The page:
I’ve been in the software game for a little over a decade, and I spent most of my time growing my sense and abilities to leverage agility for better results. Sadly, the further I go, the more distance I want from the rest of the agile industry. This article is likely going to ruffle some feathers.
Agile Won, Now What
Everyone is speaking and operating with the trappings of agility now. You’d have to search extremely hard to find a group that has formally avoided it. So the whole industry bought into it, now what?
I mean, don’t get me wrong. I find tremendous value in agility, but I also see that the industry around agility doesn’t.
Looking at LinkedIn groups and registrations of folks who hold certifications (Yes, that’s me). There are scores of folks who have hung their hat on the brand or success of agility. But again, agile is everywhere. What are all of these folks going to do?
Stop Telling Folks What They “Should” Do
If I got paid every time some coach or scrum master or safe consultant bemoaned or hopped on a soapbox to talk about what everyone should be doing, I’d be rich.
I’d much rather see the agile industry clam up for a minute and focus on their own practice. Don’t tell a Product Owner what to do if you haven’t lived in those shoes. Don’t recommend a technique you can’t do. Don’t bash leadership unless you’ve experienced it.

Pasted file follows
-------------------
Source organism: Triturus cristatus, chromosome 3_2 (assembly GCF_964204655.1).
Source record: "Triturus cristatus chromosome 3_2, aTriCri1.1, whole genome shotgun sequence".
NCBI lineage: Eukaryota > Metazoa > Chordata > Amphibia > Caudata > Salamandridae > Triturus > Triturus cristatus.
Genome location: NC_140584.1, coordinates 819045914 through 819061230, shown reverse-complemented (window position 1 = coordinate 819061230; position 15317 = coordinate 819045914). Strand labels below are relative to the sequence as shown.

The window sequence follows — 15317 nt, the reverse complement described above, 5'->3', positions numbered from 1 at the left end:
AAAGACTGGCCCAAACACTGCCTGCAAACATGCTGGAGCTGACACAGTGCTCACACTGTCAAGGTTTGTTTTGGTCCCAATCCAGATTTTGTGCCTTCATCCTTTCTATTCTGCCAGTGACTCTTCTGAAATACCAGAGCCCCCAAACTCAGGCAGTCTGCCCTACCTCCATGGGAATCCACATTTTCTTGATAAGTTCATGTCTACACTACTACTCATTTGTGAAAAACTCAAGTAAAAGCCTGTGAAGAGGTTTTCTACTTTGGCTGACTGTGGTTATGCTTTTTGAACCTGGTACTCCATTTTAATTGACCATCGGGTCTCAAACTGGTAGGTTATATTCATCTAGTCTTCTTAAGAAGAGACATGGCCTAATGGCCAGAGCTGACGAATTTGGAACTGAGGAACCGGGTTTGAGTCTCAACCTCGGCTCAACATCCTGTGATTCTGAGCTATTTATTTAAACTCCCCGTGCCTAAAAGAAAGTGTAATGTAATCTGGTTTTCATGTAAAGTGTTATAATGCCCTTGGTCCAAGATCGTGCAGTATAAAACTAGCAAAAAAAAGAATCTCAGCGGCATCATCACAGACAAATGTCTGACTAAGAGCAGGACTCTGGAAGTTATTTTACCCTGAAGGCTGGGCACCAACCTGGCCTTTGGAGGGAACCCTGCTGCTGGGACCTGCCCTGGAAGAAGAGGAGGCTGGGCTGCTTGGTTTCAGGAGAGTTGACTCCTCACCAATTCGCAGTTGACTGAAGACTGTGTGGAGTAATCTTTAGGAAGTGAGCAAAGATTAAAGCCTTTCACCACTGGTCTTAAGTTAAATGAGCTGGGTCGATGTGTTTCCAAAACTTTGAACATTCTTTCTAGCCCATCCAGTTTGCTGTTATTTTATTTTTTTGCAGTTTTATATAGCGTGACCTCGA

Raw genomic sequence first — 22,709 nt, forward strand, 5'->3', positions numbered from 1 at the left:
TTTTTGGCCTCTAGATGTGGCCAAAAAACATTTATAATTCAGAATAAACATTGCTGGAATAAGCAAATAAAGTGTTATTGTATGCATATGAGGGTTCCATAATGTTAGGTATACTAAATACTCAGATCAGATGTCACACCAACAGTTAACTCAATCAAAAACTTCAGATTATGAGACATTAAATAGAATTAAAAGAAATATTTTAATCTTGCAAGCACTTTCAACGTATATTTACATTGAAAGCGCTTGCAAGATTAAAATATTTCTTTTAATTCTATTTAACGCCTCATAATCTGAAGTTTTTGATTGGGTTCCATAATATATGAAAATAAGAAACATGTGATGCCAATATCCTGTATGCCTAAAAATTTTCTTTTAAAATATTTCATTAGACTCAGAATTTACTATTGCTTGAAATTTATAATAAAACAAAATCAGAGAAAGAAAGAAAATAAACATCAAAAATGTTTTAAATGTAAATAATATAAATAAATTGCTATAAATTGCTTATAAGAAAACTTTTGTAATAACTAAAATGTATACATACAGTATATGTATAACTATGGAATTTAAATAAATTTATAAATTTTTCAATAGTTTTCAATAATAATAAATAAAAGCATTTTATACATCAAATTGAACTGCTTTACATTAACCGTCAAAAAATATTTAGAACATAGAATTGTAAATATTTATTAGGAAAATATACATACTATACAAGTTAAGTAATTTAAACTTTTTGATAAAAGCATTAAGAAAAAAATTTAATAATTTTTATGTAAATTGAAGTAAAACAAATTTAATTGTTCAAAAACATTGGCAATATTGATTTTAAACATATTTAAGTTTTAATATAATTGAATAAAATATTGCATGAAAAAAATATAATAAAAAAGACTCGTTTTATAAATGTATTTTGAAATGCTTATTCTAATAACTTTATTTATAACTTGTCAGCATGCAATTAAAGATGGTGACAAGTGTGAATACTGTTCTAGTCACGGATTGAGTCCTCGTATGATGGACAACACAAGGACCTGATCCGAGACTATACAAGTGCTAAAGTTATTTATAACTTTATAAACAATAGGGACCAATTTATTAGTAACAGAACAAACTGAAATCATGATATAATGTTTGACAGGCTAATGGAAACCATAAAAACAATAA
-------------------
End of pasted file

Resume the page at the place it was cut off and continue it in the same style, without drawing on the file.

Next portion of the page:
Would You Bet Your Job On It?
I’m tired. I’m tired of people talking about the same things and sharing techniques while running in place.
I’m tired of discussions of value and priority without helping uncover it, know the risks, do the tough work of opportunity cost, etc.
I want our industry to be able to stand proudly that they would bet their job on the efficacy of what they teach, do, and coach.
Will you bet your job on making that next Scrum team that much better?
Some of you might think that it isn’t up to you, but then, what are you doing? Can I make retrospectives a meeting where actual improvement happens? Yes. Can I make stand-ups valuable and not a status meeting? Yep. Can I introduce technical practices like TDD? Yep. I, as an expert, can influence all of these things effectively, and I can bet my job on it. I want the rest of the industry to as well.
The Next Thing Is Mastery
Everyone understands the basics of agility or lean or whatever at this point. The problem is that the industry has left everyone in those early days just copying rituals and not mastering them.
That is the challenge for the agile industry to rise to. It must focus on creating mastery and fulfilling the purpose of agility in companies, and not another training class.
And the challenge for companies is to recognize the difference between the people who got you where you are and the ones who can take you where you need to be.